And yet, is that not exactly what the ERLC has done? They have stood on the sidelines, criticizing an abolitionist bill that many abolitionists would consider “the perfect legislation” (or at least close to it). Meanwhile, the bill that would have saved the lives of innumerable pre-born children is castigated, all so we don’t hold mothers accountable for the crime of murder. I won’t elaborate on why this is such an inconsistent position, as Ascol’s article already does a phenomenal job of explaining the moral and biblical justification for this accountability under the law.

The reason that the platform is seen as “out-of-touch” is because they keep articulating this idea that “the pro-life position has never included charges against the mother.” And yet, I’ve been pro-life my entire life, and I’ve never once heard that position articulated. It is logically inconsistent and biblically unjustifiable, and so I simply assumed that any pro-life legislation, even if incremental in nature, was aimed at the eventual criminalization of this heinous act for all involved. And I would imagine that my experience is not isolated. To suddenly be lectured by (some) pro-life leaders on how this is “not a pro-life position” is a slap in the face to those of us who have been arguing for the pro-life cause for our entire adult lives. Hence the perceived disconnection between the “elites” and the “rank-and-file”, as it were.

None of us are arguing that women are NOT in some way “victimized” by the wholesale acceptance and promotion of the abortion industry in our nation. There is, of course, much to consider when discussing how litigation proceeds in each individual case. Abolitionists are simply asking for equal protection under the law so that the law can do its job of deterrence and proper prosecution. 

Ascol explains it best: 

“Within American jurisprudence there are various classifications related to homicide laws (and some variance from state to state): murder, manslaughter, vehicular homicide, negligent homicide, conspiracy to commit murder, etc. The distinctions are due to the different degrees of culpability of the perpetrators. The court system has the responsibility of sorting that out, and there is very well-developed case law in the American system that helps to differentiate between varying levels of culpability. This analysis is commonplace—necessary any time the judicial system responds to the unjustified taking of a human life. The challenge that Burk identifies, varying levels of culpability, can be complex but it is not unique to the case of abortion. Legal systems are accustomed to dealing with this sort of complexity.”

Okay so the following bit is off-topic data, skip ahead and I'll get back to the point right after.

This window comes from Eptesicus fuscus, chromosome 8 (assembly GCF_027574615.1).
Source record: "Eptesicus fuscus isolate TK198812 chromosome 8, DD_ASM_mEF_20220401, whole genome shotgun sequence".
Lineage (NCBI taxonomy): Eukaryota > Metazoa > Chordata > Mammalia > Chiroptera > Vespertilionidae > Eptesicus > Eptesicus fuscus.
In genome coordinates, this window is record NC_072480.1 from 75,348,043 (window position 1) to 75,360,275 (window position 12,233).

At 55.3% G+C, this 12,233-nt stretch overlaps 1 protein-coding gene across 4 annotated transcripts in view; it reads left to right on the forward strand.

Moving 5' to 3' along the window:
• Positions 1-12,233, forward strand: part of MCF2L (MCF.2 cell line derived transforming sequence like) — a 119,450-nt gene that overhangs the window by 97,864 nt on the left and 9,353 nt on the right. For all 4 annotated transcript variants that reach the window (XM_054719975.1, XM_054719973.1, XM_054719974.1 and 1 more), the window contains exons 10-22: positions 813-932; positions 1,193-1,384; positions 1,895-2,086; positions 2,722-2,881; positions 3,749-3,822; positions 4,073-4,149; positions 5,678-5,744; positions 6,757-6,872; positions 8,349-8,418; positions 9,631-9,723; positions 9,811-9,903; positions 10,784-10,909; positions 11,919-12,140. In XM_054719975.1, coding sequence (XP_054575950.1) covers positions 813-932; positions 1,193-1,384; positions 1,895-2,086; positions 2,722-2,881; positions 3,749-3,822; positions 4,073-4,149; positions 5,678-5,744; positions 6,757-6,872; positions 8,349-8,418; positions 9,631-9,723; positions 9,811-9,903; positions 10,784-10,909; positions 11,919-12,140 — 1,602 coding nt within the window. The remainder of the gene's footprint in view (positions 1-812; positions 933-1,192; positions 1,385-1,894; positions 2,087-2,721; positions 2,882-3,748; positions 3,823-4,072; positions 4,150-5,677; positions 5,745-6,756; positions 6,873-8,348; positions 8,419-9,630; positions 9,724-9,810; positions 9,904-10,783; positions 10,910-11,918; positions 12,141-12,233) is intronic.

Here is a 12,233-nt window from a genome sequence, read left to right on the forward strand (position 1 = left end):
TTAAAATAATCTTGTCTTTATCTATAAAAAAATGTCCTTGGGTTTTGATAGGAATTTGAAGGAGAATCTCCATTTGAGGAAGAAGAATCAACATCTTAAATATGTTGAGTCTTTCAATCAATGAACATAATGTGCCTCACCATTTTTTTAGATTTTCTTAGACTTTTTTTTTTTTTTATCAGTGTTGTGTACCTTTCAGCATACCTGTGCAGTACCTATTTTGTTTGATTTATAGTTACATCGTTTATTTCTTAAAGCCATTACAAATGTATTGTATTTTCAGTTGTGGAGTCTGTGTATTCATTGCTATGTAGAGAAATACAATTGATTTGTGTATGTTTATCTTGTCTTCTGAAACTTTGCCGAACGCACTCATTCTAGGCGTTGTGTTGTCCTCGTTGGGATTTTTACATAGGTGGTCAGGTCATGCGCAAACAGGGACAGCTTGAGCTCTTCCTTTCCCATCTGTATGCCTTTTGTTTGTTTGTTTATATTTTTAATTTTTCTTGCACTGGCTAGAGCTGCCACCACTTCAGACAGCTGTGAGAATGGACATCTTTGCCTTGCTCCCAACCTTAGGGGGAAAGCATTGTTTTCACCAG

Ascol goes on in great detail about what this looks like in his essay. Unfortunately, Burk seemingly ignores all of this complex and insightful argumentation in his response to Ascol, instead focusing simply on the rhetoric used in the article and promoting fallacious argumentation against it.

For example, Burk claims that “one man says, ‘Half a loaf is better than no loaf.’ The other says, ‘The whole loaf or nothing!’” This is extremely reductionistic and misrepresentative of what has been happening in the debate over the last year or more, and frankly, I expected better from one of my favorite ethicists. 

To his credit, Burk does bring up legitimate criticism of the resolution on abolition in some of its unclear language regarding exceptions and some incremental policies. But it is beyond the pale to assume that abolitionists haven’t considered these things. Of course abolitionists believe in using prudence regarding things like ectopic pregnancies. Of course abolitionists are grateful for incremental wins like the Hyde amendment and the bills passed in Mississippi, Texas, etc. To believe otherwise is to engage in intellectual dishonesty. But it is not wrong to say that that legislation did not go far enough and to continue to push for stronger measures on the road to total abolition. 

The accusation is levied that “abolitionists aren’t offering a strategy that is likely to be successful,” but once again, an abolitionist bill was on the verge of being passed (a success by any standard), and “pro-life leaders” shouted it down from the sideline. This kind of mental reasoning is completely dishonest and unwittingly offers suppressive fire for the abortion industry and those who partake of its fruits.

Burk concludes his article by stating that he “just want[s] Southern Baptists to understand what Abolitionism is before they run headlong into what I believe to be an unhelpful and misguided teaching.” The problem is, Burk himself has offered nothing to argue against the actual opinions of abolitionism, and continues to prop up an strategy that allows mothers to run headlong into the atrocity of abortion.